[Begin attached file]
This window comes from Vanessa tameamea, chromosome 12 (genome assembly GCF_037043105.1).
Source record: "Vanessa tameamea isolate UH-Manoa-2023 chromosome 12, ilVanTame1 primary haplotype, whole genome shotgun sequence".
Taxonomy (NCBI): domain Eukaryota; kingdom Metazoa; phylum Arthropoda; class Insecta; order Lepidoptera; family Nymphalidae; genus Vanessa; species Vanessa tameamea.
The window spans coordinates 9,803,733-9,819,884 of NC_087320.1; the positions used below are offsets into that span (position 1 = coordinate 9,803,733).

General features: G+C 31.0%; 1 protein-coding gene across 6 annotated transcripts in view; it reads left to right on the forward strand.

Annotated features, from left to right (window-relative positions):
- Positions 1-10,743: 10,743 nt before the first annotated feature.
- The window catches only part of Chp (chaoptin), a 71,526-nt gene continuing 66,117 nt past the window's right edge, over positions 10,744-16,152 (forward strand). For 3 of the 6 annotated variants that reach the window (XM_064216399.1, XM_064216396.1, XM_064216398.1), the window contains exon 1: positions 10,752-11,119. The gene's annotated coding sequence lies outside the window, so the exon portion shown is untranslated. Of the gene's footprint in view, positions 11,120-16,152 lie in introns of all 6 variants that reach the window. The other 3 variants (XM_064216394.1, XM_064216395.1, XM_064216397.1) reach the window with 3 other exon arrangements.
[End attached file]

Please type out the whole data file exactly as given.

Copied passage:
This window comes from Vanessa tameamea, chromosome 12 (genome assembly GCF_037043105.1).
Source record: "Vanessa tameamea isolate UH-Manoa-2023 chromosome 12, ilVanTame1 primary haplotype, whole genome shotgun sequence".
Taxonomy (NCBI): domain Eukaryota; kingdom Metazoa; phylum Arthropoda; class Insecta; order Lepidoptera; family Nymphalidae; genus Vanessa; species Vanessa tameamea.
The window spans coordinates 9,803,733-9,819,884 of NC_087320.1; the positions used below are offsets into that span (position 1 = coordinate 9,803,733).

General features: G+C 31.0%; 1 protein-coding gene across 6 annotated transcripts in view; it reads left to right on the forward strand.

Annotated features, from left to right (window-relative positions):
- Positions 1-10,743: 10,743 nt before the first annotated feature.
- The window catches only part of Chp (chaoptin), a 71,526-nt gene continuing 66,117 nt past the window's right edge, over positions 10,744-16,152 (forward strand). For 3 of the 6 annotated variants that reach the window (XM_064216399.1, XM_064216396.1, XM_064216398.1), the window contains exon 1: positions 10,752-11,119. The gene's annotated coding sequence lies outside the window, so the exon portion shown is untranslated. Of the gene's footprint in view, positions 11,120-16,152 lie in introns of all 6 variants that reach the window. The other 3 variants (XM_064216394.1, XM_064216395.1, XM_064216397.1) reach the window with 3 other exon arrangements.